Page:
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German plans to move capital to Berlin falter Enthusiasm wanes as Bonn faces woes


BONN -- Ask the Economics Ministry planner about moving Germany's capital from Bonn to Berlin. He snickers.

"Berlin? Sure we'll move someday, but hopefully I'll be in retirement then," says the man, who is 42 years old.

Although the parliament voted nearly a year ago to move from the West German "provisional" capital of Bonn to the old German capital of Berlin by 1997, most bureaucrats and politicians here reflect this official's sometime-in-the-future attitude.

As the government lurches from crisis to crisis and the state coffers are rattled for the last deutsche mark to rebuild eastern Germany, the consensus in Bonn is that the will and money isn't there for a move soon. The parliament's decision is now seen as an unfortunate gaffe, better forgotten until the country has a few dozen billion dollars to sling around.

"We had hoped to be moved to Berlin by the end of the next legislative period [1998], but this seems too optimistic," said Rita Suessmuth, speaker of the German parliament, or Bundestag.

Other legislators are not so diplomatic. Last week a group circulated a petition calling for the move to be formally delayed until the year 2010. Although Chancellor Helmut Kohl immediately rejected the initiative, critics are growing in numbers as the decision for Berlin fades into history.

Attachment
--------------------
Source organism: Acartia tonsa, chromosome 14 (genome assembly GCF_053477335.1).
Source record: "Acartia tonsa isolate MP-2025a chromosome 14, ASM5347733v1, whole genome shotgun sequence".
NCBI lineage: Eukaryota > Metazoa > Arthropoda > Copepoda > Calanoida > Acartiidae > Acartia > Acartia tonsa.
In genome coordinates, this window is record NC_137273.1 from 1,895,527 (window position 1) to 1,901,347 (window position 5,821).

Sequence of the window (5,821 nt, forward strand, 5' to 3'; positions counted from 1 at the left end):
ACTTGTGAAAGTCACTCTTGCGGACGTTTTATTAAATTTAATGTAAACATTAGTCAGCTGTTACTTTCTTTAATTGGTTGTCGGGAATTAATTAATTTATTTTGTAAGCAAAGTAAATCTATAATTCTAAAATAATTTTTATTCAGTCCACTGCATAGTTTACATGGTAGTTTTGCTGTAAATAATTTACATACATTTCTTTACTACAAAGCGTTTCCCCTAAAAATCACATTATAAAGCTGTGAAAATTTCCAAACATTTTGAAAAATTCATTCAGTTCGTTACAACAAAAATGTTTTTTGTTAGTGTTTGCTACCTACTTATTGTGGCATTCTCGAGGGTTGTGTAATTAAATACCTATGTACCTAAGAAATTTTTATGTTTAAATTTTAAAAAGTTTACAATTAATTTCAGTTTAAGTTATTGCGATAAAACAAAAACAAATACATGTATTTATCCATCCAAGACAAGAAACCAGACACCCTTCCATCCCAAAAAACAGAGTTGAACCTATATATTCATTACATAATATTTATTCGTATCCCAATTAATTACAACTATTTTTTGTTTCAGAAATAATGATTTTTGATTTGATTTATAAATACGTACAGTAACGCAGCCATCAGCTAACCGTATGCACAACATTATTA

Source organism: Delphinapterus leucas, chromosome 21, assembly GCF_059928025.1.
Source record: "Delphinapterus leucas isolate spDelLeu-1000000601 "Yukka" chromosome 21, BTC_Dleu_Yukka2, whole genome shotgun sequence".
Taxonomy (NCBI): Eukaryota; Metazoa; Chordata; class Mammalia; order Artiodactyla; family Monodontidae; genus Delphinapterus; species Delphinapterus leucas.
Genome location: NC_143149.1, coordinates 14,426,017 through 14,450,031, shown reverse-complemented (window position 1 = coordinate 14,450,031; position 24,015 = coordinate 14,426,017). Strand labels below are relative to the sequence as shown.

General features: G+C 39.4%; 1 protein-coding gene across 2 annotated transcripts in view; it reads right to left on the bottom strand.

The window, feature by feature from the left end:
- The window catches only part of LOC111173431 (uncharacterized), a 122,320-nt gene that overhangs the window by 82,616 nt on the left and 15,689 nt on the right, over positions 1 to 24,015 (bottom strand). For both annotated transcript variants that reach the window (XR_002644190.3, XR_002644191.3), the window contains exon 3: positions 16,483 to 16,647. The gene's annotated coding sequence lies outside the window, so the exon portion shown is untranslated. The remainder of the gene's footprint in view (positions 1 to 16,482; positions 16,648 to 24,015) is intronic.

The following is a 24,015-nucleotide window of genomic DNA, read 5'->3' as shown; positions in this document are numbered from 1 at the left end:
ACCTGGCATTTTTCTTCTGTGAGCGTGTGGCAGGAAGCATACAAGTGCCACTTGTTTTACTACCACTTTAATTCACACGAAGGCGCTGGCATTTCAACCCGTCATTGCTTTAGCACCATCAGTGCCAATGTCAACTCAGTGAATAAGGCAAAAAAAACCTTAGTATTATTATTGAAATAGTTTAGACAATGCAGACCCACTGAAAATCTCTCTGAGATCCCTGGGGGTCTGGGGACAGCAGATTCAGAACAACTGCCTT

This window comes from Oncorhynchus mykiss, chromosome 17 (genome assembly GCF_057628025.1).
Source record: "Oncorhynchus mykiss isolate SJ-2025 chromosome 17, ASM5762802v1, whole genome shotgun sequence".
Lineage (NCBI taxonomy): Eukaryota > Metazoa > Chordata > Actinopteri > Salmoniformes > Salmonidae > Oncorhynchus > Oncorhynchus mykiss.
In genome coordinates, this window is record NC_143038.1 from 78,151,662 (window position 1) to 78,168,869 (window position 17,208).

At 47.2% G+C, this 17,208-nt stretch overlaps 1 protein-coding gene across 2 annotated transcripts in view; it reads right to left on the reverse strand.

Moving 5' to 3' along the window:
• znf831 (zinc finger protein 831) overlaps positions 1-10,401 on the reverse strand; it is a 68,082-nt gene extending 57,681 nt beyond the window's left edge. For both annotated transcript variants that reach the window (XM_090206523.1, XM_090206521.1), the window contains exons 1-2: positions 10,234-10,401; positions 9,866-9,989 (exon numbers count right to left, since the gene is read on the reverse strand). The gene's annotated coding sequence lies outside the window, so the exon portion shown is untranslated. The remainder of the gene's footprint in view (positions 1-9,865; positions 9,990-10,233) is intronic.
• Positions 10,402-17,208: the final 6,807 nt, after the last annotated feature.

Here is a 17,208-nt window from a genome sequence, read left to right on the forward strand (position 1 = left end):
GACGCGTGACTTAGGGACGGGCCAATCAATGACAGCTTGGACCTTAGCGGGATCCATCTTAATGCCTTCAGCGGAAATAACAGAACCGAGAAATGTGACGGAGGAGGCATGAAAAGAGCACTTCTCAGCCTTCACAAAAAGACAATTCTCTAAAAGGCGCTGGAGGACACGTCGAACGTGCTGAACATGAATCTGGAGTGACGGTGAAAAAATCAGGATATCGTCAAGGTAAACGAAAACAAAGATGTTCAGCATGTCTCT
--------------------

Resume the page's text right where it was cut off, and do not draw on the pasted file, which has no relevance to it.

The decision last June followed more than a year of debate over the country's future. Bonn backers claimed that a move to Berlin -- the German capital from 1871 to 1945, under the monarchy, a short, chaotic Weimar Republic, and the Nazis -- would lead the country back to ruin. Berlin supporters argued that Bonn represented small-town, small-minded Germany while Berlin was the country's spiritual and cultural heart.

After 12 hours of debate, the 656-member parliament decided by just 17 votes for Berlin. Mrs. Suessmuth commissioned a feasibility study, released last week. It shows the move would cost at least $8 billion, with another $10 billion needed to improve Berlin's infrastructure.

But given the proclivity of mammoth projects to double in cost overnight, few people believe that Germany will get away with this under-$20 billion price tag. The real cost could be many times more, especially if bureaucrats refuse to move.

Not only can the state ill afford such costs, but the government is preoccupied by more important problems, Brigitte Baumeister the ruling Christian Democratic Union said.

"I really don't see how we can tackle this problem, too. I would expect a move to Berlin next decade," Mrs. Baumeister said.

But putting Berlin on the back burner is unfair and misses the original intention of the move, Volker Kaehne of the Berlin city government's chancery said.

"The move was argued for because it would help to really unite this country. People in Berlin and the rest of the east are waiting for the government. If it doesn't show up, then it's another broken promise," Mr. Kaehne said.

He is especially critical of the ongoing government building boom in Bonn, although the government is supposed to be leaving, he said.

Berlin's ambitions, however, are also drawing criticism. The city has only slowly moved to master its transportation and city planning woes. Yet, it has formally applied to play host to the 2000 Olympic Games. The city is spending $35 million to win over the International Olympic Committee, but billions more would be necessary if it actually had to stage the games.

Wolfgang Weng, a member of parliament for the Free Democratic Party, said, "Even if the government were to sit up and really push for the move [from Bonn], we wouldn't make it on time.

"As it is, I wouldn't expect us there this century."

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